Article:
Говорит, что если какие-то упражнения и работают, то только у бразильцев.
Oral myofunctional therapy and frenuloplasty are not proven treatments for obstructive sleep apnea
Posted March 17, 2018 by Dr. Kezirian & filed under Sleep Apnea.
Obstructive sleep apnea is a potentially-serious medical disorder. Patients with obstructive sleep apnea need treatments that are based on science. I am writing this post because over the last several months, I have seen a disturbing number of patients with obstructive sleep apnea who have tried and failed myofunctional therapy and/or frenuloplasty/frenectomy or who have seen something online about it and are asking for my opinion. Enough is enough. It is time for someone to speak up.
There is no proven benefit to oral myofunctional therapy or frenuloplasty for the treatment of obstructive sleep apnea in adults as it is commonly practiced in the United States. So that you do not think this is just the rant of a surgeon, I will state that I do not know of anyone respected in the sleep apnea scientific community that would disagree with this, other than one person that I will mention below. If you are an adult and want to use exercises to treat your sleep apnea, go to Brazil for people that are using tested approaches. Do not undergo a frenuloplasty/frenectomy for obstructive sleep apnea. That is really all adults with sleep apnea need to know, but I will explain what I mean in the rest of the post.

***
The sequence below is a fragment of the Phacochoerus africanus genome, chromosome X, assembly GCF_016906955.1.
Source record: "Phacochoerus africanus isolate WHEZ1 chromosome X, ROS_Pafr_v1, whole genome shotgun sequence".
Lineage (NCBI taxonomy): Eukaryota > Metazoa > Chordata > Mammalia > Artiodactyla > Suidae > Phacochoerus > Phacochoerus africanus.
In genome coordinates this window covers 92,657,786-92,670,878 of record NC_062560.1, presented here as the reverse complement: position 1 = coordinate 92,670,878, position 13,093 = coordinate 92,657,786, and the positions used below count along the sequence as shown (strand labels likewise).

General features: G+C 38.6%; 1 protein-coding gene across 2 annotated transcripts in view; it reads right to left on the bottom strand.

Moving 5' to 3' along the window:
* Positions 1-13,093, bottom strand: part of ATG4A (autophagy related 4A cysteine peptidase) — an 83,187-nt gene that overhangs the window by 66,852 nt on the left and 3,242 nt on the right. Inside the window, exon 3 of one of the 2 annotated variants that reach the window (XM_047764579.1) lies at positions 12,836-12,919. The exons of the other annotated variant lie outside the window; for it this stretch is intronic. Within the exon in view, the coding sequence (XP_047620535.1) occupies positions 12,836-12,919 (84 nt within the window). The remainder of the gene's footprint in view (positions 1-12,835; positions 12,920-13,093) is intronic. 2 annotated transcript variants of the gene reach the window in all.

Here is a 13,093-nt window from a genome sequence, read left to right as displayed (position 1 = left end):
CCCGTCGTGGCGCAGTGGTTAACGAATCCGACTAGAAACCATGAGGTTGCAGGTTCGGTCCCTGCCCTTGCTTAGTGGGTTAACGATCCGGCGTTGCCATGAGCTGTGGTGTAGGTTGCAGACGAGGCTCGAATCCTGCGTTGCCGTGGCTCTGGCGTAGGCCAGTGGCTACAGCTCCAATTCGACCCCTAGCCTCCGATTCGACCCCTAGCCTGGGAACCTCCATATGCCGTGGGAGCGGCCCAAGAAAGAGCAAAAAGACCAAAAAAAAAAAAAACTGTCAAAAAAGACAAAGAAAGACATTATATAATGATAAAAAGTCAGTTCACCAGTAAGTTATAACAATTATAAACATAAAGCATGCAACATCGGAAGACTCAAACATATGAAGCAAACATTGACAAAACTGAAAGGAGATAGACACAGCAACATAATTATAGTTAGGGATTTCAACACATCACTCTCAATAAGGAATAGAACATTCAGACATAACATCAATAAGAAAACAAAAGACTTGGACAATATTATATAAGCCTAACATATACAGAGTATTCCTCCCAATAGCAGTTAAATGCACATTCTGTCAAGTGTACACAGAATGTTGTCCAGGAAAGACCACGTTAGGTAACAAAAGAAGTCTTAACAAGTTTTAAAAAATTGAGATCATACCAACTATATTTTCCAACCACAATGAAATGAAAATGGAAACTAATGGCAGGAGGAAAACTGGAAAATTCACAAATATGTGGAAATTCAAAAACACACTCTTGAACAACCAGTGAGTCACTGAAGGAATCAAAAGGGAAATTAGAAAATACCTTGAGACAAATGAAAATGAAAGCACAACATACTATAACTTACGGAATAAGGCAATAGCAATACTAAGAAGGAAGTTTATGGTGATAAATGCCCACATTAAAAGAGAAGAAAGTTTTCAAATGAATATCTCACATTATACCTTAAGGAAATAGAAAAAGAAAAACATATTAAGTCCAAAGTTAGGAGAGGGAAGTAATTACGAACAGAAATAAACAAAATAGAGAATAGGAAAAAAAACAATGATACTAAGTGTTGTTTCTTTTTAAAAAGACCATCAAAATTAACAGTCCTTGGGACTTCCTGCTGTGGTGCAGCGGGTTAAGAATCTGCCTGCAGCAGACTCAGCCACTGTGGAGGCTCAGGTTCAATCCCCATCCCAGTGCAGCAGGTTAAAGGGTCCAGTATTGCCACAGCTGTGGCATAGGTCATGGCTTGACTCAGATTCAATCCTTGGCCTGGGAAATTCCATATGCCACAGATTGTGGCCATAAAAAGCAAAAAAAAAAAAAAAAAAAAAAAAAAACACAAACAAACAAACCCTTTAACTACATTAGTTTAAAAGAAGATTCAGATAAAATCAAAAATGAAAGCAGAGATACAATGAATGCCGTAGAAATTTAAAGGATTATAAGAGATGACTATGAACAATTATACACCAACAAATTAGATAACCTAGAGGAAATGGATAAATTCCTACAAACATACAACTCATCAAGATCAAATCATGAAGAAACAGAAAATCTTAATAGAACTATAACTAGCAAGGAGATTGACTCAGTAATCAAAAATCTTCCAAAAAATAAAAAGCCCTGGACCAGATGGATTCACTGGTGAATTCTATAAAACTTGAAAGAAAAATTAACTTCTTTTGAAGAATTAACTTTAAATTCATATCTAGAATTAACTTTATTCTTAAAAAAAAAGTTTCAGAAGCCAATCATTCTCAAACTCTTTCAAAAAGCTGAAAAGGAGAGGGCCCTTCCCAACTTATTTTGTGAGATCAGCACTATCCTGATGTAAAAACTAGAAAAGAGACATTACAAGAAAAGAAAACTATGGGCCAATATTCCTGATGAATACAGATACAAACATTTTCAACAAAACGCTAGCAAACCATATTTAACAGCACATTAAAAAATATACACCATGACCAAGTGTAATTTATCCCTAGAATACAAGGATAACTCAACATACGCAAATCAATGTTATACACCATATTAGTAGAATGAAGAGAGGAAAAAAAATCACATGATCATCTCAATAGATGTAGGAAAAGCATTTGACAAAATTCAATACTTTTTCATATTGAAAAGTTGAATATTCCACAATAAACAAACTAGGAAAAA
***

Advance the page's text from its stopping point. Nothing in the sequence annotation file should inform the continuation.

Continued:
What is oral myofunctional therapy for sleep apnea?